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With limited control, Virginia still tries to move the needle on broadband

On the latest episode of StateScoop’s Priorities podcast, Virginia’s secretary of technology highlights broadband efforts and lays out her vision for its future in the Commonwealth.

Jake Williams
Bio
Jake Williams Associate Publisher & Director of Strategic Initiatives

Jake Williams is currently the Associate Publisher & Director of Strategic Initiatives for StateScoop, based in Washington, D.C., where h...

In Virginia, broadband is an area where the state has little to no control — but that doesn’t stop state Secretary of Technology Karen Jackson from trying.

“The biggest challenge [with broadband] is that it’s one of those areas where we have little to no control,” Jackson says on the latest episode of StateScoop’s Priorities podcast. “Broadband is an unregulated service, so the ability to force or coerce or try to drive deployment in an environment that is very much driven by stakeholders, shareholders and the market is a very daunting task.”

In response, Jackson and her team look to improve broadband coverage however it can — through partnerships, and — in some cases — just getting out of the way.

“We’ve done some work with our schools to look at cooperative buying so each one is not going out on their own, and you can do it more in a consolidated fashion and get some benefits of an economy of scale,” Jackson says. “We’re resorting to trying to be as creative as possible, take down barriers where we can, try to get out of deployments where we can and make our assets available.”

Jackson says the state government evaluates its own infrastructure — buildings, towers and the like, to make sure that it can be a facilitator between the private sector broadband industry and the state’s residents who need service.

“All of these are things we’re having to look at because the traditional assumption that the market will eventually get there just isn’t going to hold when the places that are left to be connected are truly the farthest out, the hardest to reach and the most expensive to reach,” Jackson says.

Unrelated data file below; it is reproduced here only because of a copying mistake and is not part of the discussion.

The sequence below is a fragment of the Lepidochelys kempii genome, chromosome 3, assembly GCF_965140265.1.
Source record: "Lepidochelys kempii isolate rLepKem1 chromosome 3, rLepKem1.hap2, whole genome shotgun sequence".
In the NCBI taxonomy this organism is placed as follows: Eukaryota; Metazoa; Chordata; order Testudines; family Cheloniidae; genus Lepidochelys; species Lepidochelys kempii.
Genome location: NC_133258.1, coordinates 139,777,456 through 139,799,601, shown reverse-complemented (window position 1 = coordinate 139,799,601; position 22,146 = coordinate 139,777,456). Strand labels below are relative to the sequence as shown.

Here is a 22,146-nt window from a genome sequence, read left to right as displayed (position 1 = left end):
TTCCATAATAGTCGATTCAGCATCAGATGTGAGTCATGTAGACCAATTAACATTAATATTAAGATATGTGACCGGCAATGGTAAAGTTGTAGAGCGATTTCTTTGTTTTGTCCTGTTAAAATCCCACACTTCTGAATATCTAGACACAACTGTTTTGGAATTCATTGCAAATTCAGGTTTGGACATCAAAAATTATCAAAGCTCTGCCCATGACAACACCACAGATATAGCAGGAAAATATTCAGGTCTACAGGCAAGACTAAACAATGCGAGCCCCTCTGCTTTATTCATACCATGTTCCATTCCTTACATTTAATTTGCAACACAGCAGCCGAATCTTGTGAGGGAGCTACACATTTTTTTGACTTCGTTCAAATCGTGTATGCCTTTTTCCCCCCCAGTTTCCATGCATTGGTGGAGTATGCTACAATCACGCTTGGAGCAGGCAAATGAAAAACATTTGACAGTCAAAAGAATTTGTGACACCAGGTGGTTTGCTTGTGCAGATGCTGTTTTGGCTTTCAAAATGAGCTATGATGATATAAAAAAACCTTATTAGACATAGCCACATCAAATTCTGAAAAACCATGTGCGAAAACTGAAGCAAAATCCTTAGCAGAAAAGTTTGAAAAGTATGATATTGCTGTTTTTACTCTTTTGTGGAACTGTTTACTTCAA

On this podcast:

  • Karen Jackson, secretary of technology, Virginia
  • Jake Williams, associate publisher and director of strategic initiatives, StateScoop

Things to listen for:

  • Virginia’s broadband initiative dates back to the late 2000s. Since then, the state has been trying legislative and executive initiatives to bring broadband to all of its citizenss. 
  • Through the state’s Center for Innovative Technology, the Commonwealth has invested in building a team to unite communities and industry around getting access to broadband. The CIT program helps companies and communities with broadband projects from the visioning process to the execution of projects.
  • Broadband is no longer a luxury, Jackson says. Instead, government and industry needs to start treating it like a utility.
  • Under Governor-elect Ralph Northam’s administration, Jackson expects the state’s broadband work to continue.
  • The state’s tobacco commission has released a request for proposal for a $10 million build out of broadband service along the south side of the state.

Priorities is StateScoop’s regular podcast that examines the leading strategies, technologies and challenges that state CIOs expect to face this year.

In addition to listening to Priorities on StateScoop.com, you can now subscribe to the podcast on iTunes and have episodes delivered directly to your podcasts app on your smartphone when they are released.

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